“Should the kids not be on Xbox versus playing a little bit of Xbox?” Doss said. What may be best during recovery depends on the case. “How much schoolwork is appropriate?”
Doss said the perceptions families and academic institutions have about concussions are evolving.
“Schools across the U.S. did not seem to be prepared. You bump up against the usual: The kids look fine. They’re not limping. They have an injury that’s not visible,” he said. “The general population is dealing with this heightened awareness of concussions.”
Variables collected for analysis included school grade, prior concussion history, loss of consciousness with presenting injury, first clinic visit ImPACT computerized cognitive testing raw scores — verbal memory composite, visual memory composite, visual motor speed composite, reaction time — ImPACT post-concussive symptom scores, and history of depression and anxiety, migraine, other neurological problems, learning disability or ADHD.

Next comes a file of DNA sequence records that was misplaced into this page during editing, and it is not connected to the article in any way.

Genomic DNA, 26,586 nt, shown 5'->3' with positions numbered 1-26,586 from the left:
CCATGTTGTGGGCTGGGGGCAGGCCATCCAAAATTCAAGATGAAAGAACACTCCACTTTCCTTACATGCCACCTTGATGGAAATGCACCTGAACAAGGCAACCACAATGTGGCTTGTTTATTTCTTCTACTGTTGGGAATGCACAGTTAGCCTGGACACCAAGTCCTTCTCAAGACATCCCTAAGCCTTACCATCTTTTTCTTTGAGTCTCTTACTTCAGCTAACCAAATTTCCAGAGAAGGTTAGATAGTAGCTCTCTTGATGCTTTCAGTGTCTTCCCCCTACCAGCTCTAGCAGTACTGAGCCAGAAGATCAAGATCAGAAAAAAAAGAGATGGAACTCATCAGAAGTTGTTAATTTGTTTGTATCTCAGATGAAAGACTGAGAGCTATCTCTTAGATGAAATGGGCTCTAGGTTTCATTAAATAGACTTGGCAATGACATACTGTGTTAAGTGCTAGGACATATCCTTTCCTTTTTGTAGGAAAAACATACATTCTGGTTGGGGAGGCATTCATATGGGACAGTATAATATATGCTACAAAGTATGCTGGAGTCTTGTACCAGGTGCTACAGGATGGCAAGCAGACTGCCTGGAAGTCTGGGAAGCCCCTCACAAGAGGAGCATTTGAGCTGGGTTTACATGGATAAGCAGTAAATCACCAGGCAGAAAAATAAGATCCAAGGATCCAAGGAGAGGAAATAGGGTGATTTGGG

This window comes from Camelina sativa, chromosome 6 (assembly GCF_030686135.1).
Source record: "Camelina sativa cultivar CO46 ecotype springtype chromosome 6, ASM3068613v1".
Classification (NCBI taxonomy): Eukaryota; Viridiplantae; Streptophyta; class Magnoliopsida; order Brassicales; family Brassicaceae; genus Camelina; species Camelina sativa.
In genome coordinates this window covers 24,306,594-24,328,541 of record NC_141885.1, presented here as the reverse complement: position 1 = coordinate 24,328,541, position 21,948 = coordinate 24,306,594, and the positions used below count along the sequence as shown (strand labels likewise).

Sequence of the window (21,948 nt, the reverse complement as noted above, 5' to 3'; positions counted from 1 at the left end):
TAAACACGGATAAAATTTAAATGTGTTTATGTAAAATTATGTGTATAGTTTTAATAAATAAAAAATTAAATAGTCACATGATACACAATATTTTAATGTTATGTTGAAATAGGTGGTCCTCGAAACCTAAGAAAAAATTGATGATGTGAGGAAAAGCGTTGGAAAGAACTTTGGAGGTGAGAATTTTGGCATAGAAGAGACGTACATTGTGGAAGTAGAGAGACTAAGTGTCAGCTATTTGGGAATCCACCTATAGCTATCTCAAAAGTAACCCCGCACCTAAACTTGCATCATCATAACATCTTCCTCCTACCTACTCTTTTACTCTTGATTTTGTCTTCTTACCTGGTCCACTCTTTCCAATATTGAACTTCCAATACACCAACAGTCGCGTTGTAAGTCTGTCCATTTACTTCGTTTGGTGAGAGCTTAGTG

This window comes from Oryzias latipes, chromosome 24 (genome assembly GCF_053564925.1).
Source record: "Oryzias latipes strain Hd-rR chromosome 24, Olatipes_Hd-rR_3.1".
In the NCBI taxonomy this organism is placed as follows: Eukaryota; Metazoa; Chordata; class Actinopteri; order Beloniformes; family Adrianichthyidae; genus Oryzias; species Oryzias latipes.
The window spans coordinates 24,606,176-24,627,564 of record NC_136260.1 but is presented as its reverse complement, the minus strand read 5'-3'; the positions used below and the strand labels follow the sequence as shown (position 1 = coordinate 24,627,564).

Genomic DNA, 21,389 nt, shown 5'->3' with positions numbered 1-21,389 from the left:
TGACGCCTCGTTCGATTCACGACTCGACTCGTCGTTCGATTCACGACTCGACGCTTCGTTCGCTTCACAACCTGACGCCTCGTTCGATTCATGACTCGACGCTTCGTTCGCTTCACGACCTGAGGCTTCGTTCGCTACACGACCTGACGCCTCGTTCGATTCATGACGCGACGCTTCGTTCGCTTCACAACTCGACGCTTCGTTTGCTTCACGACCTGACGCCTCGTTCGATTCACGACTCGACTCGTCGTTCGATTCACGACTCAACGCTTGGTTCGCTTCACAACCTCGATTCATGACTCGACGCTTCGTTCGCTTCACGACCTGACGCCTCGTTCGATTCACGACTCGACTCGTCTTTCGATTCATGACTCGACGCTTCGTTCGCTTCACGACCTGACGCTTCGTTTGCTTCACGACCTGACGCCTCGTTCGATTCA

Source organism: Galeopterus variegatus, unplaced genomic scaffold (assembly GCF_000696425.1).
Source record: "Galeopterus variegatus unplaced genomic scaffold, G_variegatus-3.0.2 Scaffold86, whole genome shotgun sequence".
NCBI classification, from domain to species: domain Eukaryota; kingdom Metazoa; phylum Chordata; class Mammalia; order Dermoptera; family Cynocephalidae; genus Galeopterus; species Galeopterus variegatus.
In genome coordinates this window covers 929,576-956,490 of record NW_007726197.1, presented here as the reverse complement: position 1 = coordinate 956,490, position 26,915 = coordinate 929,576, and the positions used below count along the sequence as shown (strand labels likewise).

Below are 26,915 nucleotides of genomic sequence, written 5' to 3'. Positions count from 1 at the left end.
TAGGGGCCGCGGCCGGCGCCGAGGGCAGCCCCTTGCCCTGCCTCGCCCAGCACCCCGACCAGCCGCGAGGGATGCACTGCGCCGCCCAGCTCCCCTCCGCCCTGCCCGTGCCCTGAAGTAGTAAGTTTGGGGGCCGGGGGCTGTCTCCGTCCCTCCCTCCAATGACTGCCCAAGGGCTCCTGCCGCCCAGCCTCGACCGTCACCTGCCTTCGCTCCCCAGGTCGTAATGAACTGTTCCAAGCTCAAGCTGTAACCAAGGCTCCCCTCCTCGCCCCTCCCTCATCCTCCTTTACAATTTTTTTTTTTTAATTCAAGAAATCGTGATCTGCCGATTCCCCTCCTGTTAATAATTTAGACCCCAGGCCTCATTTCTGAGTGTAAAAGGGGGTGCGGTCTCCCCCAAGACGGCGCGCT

The study was conducted by Robert Doss, PsyD, Neuroscience Center of Children’s Hospitals and Clinics of Minnesota, and Minnesota Epilepsy Group, P.A.; Kara Seaton, MD, Emergency Department of Children’s Hospitals and Clinics of Minnesota; and Mary Dentz, RN, CNP; Joseph Petronio, MD; Julie Mills, RN, CNP; Jane Allen, RN, CNP; and Meysam Kebriaei, MD, of the Neuroscience Center of Children’s Hospitals and Clinics of Minnesota.